Maybe it's the fact that Safeguard Scientifics is in Wayne, Pa. Maybe it's that Safeguard's been around since 1953. Or that conservative name. The bottom line is that investors certainly aren't treating the company like glamour-plays CMGI or Internet Capital Group.
The three firms are all basically in the same business. They take stakes in young technology companies, help operate them and then reap the rewards when the companies go public on their own. Safeguard is just now turning its attention to Internet properties, but it's had some notable successes with other technology companies, including Cambridge Technology Partners, Sanchez Computer Associates and Novell.
But Safeguard's market capitalization stands at only $2.5 billion, even though the value of its publicly traded holdings is about $2.8 billion. That doesn't count its activities in six different venture funds or its 20 direct investments in private companies.
"If this were a closed-end fund, it's trading at a discount to its net asset value," says Michael Legg, an analyst who follows Safeguard for Prudential Securities.
It's not entirely clear to Safeguard Chief Operating Officer Harry Wallaesa why the company is valued below its competitors. CMGI has about $2.6 billion in securities, and has a market capitalization of $8.7 billion despite its recent slump. Internet Capital Group's current market capitalization stands at $10.7 billion, from which Safeguard gets $1.8 billion of its own market valuation, since it holds a 15 percent investment in the company.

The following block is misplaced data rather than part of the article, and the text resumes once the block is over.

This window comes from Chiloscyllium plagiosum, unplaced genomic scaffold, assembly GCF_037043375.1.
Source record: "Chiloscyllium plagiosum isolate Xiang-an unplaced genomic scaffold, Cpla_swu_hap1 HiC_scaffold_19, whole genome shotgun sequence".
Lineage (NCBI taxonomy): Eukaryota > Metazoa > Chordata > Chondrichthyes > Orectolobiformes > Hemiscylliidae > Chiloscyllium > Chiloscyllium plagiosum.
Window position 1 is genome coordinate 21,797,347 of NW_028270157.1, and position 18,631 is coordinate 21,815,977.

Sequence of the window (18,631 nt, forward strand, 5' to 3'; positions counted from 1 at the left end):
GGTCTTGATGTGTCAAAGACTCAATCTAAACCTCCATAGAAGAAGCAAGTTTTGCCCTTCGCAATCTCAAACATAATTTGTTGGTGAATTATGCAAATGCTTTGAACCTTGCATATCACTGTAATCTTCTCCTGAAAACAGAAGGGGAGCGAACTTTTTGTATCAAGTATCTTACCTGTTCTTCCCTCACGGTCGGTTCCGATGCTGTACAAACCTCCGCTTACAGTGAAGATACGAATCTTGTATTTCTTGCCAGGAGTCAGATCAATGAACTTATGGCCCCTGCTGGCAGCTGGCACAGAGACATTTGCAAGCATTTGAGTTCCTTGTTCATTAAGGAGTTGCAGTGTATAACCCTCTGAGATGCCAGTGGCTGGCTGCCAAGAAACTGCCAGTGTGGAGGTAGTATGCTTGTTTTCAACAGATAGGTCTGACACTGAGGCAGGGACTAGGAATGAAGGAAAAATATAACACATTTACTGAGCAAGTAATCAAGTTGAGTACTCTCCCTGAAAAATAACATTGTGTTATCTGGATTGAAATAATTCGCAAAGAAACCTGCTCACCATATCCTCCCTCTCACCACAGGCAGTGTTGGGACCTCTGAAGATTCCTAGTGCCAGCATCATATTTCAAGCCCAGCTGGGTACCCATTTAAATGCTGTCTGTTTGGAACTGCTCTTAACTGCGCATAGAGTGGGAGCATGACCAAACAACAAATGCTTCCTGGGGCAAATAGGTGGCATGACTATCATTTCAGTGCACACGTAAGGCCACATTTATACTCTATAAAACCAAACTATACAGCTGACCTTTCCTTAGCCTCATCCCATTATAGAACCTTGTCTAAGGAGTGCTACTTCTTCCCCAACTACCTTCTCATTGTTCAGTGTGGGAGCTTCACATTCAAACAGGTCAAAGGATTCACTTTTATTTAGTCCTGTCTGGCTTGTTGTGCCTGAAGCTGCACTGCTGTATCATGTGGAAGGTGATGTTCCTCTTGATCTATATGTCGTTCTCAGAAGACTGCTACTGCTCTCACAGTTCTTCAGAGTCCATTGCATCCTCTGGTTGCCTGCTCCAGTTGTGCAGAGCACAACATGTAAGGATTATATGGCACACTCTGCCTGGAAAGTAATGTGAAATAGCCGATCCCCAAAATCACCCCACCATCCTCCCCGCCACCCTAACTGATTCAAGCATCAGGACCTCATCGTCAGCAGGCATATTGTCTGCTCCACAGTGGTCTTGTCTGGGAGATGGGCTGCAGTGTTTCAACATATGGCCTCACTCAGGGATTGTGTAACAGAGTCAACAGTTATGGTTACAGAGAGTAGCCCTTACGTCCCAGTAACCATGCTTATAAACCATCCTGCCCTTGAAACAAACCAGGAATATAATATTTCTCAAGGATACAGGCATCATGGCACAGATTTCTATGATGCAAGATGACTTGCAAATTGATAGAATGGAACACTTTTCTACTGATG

"I think from an operational and strategic standpoint we are very similar to CMGI and Internet Capital Group, [but] both receive a huge premium for their private portfolio," Wallaesa says. He suspects it has something to do with the fact that Safeguard has been around for a time, while CMGI and Internet Capital Group haven't had their investments age yet.
Safeguard clearly sees the Internet as its next big opportunity. All of its new investments now must fall into one of three areas: electronic commerce, enterprise applications and services, or network infrastructure. Wallaesa's investment criteria sound similar to those of traditional venture capitalists trying to make a killing on the Internet. First, Safeguard looks at the quality of management, followed by the size of the market opportunity and the strength - and margins - of the business model. If the company excels in those areas, but won't help drive efficiencies for other Safeguard companies, Safeguard won't invest directly, although the company could receive money from one of Safeguard's affiliated funds.
Analysts expect Safeguard to take three companies public every year. Its most recent initial public offerings have done well. Internet Capital Group is up 756 percent, to $102.75, from its August offering price of $12 pershare. US Interactive, a consultant and systems integrator along the lines of Proxicom or Scient, is up 128 percent, to $22.75, since its public debut in the same month. Safeguard recently announced plans to take public Pac-West Telecomm, a competitive local exchange carrier in Northern California and Nevada.
Other recent Safeguard initial public offerings have fared less well. ChromaVision Medical Systems went public in July of 1997 at about $11.50, but it's been trading recently at $11.81. OAO Technology Solutions also debuted at $11.50, but is now trading at $3.25.
"The Internet is new ground for Safeguard," Prudential's Legg says. "They are very well positioned to capitalize on the Internet opportunity." Safeguard's challenge is to prove that the company can duplicate Internet Capital Group's success. Safeguard's shares have risen dramatically in the past year, up 154 percent from $28.38 to $72.13.